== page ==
Gasoline sales in the state were about 2.6 percent higher in the first quarter of this year versus the first quarter of 2015.
(TNS) -- Gas is cheap, and Californians are putting more miles on the road. That’s bad news for those hoping the state can make a difference in the world’s fight against climate change.
Thanks partly to low oil prices, Californians’ gas use is creeping up this year, despite Gov. Jerry Brown’s vow last year to cut gasoline use in half by 2030.
Recently released figures also show that even as statewide greenhouse gas emissions fell slightly between 2013 and 2014, emissions from the transportation sector rose by 1 percent. (2014 is the most recent year for which figures are available.) Transportation accounts for 36 percent of California’s greenhouse gas emissions, more than any other economic sector, so taming it will be vital from an environmental standpoint — and hard.
“One of the reasons it’s very tough to reduce emissions in the sector is that there are tremendous market barriers to clean transportation solutions,” said Simon Mui, director of the California transportation program at the Natural Resources Defense Council. Such barriers include volatile oil prices and inadequate infrastructure, he said.
Right now, low gas prices appear to be the biggest barrier. Prices across the state are down by just over 15 percent since a year ago, according to the American Automobile Association. (It may not feel that way to Californians, who pay gas prices that are considerably higher than the national average — a subject that recently caught the attention of California’s attorney general.)
People are taking advantage of cheaper gas to drive more. Sales of gasoline in California were about 2.6 percent higher in the first quarter of this year than the first quarter of last year, according to the State Board of Equalization. People are also are favoring gasoline-fueled cars over alternatives. Electric vehicles and hybrids (including plug-ins) respectively accounted for 1.4 and 6.2 percent of all new-car registrations in California in the first quarter of this year, compared with 1.7 and 7.2 percent in all of 2015, according to the California New Car Dealers Association.
Despite these headwinds, Brown has nonetheless stated his goal of cutting vehicles’ gasoline use in half by 2030. It’s a stringent target that would affect automakers, refiners and virtually every sector of the economy, and state lawmakers last year balked at writing it into law. Brown’s hopes rest partly on federal standards aimed at increasing vehicles’ fuel economy, as well as a variety of California programs to to nudge consumers toward more environmentally friendly options.
These programs include a cap-and-trade system, which impacts gasoline purchasers and refiners among others, and a low-carbon fuel standard that affects the mix of fuels available in the state.
The cap-and-trade system, for example, adds 10 cents a gallon to prices at the pump, according to Severin Borenstein, an energy expert at the University of California at Berkeley. (One oil industry group, irritated at these extra costs, is reportedly seeking to add a sticker to California gas stations that explicitly states the cap-and-trade costs.)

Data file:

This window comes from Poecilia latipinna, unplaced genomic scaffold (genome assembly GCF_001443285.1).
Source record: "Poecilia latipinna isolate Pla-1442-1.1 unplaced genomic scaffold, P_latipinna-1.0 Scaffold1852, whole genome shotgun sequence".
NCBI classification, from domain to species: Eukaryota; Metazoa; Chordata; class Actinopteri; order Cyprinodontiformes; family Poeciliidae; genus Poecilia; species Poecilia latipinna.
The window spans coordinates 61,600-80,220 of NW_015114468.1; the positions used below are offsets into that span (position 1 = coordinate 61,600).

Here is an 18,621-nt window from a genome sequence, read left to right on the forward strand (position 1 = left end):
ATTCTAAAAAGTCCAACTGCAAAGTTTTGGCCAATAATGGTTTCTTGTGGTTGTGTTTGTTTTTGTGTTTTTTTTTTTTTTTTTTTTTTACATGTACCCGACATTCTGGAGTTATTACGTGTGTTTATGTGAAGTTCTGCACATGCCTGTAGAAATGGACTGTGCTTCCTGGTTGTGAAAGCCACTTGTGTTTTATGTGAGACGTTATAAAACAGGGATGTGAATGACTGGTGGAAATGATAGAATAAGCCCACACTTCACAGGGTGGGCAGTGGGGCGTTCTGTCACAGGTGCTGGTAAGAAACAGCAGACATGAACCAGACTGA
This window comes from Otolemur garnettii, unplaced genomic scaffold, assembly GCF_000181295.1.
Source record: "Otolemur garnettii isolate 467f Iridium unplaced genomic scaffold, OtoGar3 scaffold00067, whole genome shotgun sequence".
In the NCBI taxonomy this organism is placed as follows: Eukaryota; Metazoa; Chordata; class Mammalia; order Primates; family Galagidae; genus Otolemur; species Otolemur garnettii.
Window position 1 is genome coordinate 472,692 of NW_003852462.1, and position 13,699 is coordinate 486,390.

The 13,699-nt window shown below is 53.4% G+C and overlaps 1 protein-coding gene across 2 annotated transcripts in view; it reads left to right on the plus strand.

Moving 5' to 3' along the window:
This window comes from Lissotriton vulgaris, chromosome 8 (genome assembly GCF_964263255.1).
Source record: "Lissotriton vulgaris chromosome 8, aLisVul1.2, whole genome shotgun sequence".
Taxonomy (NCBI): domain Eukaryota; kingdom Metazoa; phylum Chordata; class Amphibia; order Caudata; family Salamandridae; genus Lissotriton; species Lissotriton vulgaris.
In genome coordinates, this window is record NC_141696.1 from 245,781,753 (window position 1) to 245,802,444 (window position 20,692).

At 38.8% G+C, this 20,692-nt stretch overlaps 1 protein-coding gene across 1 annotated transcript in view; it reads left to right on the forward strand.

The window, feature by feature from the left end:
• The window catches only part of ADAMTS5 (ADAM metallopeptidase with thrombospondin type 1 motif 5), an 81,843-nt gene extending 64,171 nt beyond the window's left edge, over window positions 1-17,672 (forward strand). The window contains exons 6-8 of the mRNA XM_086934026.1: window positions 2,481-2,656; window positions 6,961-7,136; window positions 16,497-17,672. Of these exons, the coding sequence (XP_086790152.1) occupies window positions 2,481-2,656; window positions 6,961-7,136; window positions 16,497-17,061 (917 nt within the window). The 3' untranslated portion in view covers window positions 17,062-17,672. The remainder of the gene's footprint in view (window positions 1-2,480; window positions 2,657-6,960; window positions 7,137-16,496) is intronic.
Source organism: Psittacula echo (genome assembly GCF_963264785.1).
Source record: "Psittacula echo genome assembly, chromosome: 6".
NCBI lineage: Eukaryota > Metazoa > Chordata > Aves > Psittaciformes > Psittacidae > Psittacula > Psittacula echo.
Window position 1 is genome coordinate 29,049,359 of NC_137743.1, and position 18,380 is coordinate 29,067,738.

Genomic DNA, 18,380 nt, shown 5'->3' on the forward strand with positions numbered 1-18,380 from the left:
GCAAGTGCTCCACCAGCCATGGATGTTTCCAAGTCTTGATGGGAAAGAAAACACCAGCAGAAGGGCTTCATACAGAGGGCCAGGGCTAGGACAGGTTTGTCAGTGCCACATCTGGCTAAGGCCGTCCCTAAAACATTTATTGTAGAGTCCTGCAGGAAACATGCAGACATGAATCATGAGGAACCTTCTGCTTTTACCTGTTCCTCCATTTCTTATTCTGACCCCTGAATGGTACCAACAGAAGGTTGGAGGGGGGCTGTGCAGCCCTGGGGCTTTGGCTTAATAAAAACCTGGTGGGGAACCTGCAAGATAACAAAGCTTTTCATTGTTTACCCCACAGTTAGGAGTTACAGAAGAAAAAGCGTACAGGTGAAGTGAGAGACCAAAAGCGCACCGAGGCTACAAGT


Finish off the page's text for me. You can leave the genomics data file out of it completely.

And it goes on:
Mui, of the Natural Resources Defense Council, believes that California can cut gas consumption in half by 2030.
“If California sets out to meet its greenhouse gas goals as well as its air quality goals, the technologies that will be deployed are sufficient to basically halve our need for petroleum by 2030,” he said.
But Borenstein is skeptical that California can slash petroleum use over the next 14 years without drastic measures, like quickly making California’s vehicles electric. That’s tough, he said, because “the fleet turns over slowly,” he said.
Over the long term, Borenstein said, dramatic drops in gasoline use could end up reducing oil prices, in accordance with the laws of supply and demand. However, that could create a curious counter-effect: falling gas prices would make it more attractive to own gasoline-powered vehicles, and make it harder for alternative technologies, like electric vehicles, to compete. That effect could be felt far afield in the developing world, Borenstein said. There, car buyers may prefer cheap gas-powered cars.
The Western States Petroleum Association, an oil industry group based in Sacramento, successfully opposed legislative efforts last year to mandate a 50 percent petroleum reduction by 2030.
“History tells us two things; mandates designed to achieve a goal of this magnitude will require unacceptably coercive restrictions on our mobility choices and will be crushingly expensive,” the group’s president, Catherine Reheis-Boyd, wrote at the time about the legislation.
But environmental advocates say the growth of the electric car industry, led by Palo Alto’s Tesla Motors, could help the state’s economy.
©2016 the San Francisco Chronicle Distributed by Tribune Content Agency, LLC.